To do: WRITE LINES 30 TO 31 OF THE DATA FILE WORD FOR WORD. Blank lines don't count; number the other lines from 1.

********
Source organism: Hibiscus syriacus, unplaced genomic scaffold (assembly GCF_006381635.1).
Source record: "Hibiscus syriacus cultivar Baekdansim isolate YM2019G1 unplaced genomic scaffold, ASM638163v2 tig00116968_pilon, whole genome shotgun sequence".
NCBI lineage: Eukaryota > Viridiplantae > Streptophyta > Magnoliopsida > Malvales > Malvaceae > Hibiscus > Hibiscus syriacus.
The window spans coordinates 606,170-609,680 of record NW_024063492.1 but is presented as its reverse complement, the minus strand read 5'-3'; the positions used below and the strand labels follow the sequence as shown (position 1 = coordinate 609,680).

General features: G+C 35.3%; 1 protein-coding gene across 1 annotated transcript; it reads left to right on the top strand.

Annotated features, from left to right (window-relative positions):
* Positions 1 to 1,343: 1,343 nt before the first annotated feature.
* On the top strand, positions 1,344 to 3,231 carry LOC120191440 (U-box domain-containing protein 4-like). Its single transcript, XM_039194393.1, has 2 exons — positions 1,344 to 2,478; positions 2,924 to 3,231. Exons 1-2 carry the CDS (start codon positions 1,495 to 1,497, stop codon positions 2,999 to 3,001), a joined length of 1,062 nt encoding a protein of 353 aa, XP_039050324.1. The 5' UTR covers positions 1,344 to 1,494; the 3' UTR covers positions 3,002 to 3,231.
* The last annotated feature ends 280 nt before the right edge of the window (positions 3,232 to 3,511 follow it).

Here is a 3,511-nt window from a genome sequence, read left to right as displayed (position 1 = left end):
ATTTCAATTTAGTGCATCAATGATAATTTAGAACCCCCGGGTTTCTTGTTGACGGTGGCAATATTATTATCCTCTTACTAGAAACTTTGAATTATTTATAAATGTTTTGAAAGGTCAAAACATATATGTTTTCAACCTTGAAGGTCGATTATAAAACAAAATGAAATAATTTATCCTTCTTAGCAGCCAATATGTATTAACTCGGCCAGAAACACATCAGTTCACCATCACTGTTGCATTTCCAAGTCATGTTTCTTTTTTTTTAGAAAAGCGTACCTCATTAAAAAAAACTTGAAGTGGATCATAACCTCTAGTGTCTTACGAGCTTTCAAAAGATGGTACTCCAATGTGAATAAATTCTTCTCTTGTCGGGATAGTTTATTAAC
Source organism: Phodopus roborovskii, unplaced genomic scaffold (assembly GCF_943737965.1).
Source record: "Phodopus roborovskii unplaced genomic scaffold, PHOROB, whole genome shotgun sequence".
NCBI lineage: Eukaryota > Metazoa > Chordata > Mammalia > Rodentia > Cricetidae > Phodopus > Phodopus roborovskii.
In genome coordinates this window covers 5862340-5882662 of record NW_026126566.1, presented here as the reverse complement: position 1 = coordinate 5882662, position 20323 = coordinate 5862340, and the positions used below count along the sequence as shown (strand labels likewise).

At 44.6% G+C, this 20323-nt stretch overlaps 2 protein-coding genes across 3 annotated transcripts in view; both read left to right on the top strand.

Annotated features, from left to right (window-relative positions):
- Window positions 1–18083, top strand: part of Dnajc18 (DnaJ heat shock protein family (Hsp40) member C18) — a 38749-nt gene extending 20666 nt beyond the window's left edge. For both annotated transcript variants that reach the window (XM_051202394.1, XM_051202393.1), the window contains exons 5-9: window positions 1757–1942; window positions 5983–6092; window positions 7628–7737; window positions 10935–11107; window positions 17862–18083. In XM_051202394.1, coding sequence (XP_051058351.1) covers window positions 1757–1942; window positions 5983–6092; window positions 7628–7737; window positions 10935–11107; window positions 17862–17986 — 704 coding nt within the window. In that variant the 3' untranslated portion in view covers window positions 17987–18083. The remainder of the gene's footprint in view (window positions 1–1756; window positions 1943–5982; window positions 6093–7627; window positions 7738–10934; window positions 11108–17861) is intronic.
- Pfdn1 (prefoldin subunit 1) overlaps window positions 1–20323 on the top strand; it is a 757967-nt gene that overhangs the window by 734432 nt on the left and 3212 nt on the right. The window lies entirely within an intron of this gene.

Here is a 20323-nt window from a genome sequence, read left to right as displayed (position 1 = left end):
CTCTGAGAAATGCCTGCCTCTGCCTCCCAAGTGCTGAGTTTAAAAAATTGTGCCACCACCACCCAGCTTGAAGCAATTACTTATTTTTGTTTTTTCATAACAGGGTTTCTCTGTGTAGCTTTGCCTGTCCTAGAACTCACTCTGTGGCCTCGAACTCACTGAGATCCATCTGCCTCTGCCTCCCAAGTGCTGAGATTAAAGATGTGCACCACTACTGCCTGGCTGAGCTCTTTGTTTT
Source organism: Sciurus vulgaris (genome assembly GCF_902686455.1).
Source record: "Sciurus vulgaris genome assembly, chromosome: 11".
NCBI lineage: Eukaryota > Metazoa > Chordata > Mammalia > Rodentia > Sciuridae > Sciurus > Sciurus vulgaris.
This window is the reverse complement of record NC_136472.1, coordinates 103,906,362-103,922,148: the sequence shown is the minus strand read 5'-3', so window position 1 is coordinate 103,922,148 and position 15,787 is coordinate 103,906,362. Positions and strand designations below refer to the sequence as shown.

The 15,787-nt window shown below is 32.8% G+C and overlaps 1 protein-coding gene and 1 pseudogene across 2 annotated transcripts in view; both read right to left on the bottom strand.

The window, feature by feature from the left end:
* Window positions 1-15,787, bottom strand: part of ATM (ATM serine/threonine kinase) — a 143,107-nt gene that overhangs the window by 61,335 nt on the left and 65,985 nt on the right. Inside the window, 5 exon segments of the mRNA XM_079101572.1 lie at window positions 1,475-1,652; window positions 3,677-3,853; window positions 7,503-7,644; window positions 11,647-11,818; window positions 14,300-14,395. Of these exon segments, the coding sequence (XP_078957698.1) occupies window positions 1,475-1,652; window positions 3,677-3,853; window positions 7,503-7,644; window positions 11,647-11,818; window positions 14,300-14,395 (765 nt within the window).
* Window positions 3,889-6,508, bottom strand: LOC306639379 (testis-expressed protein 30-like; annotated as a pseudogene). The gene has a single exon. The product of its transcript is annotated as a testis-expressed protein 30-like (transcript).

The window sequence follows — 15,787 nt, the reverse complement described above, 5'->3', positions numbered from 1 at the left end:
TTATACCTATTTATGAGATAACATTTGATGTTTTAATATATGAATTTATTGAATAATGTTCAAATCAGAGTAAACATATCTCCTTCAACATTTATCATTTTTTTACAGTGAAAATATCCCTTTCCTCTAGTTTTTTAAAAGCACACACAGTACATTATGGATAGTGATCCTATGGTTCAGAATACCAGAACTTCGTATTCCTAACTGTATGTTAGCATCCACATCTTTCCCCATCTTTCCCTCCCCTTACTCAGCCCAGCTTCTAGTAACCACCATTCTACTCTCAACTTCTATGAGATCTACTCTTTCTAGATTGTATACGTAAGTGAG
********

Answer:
The window sequence follows — 15,787 nt, the reverse complement described above, 5'->3', positions numbered from 1 at the left end:
TTATACCTATTTATGAGATAACATTTGATGTTTTAATATATGAATTTATTGAATAATGTTCAAATCAGAGTAAACATATCTCCTTCAACATTTATCATTTTTTTACAGTGAAAATATCCCTTTCCTCTAGTTTTTTAAAAGCACACACAGTACATTATGGATAGTGATCCTATGGTTCAGAATACCAGAACTTCGTATTCCTAACTGTATGTTAGCATCCACATCTTTCCCCATCTTTCCCTCCCCTTACTCAGCCCAGCTTCTAGTAACCACCATTCTACTCTCAACTTCTATGAGATCTACTCTTTCTAGATTGTATACGTAAGTGAG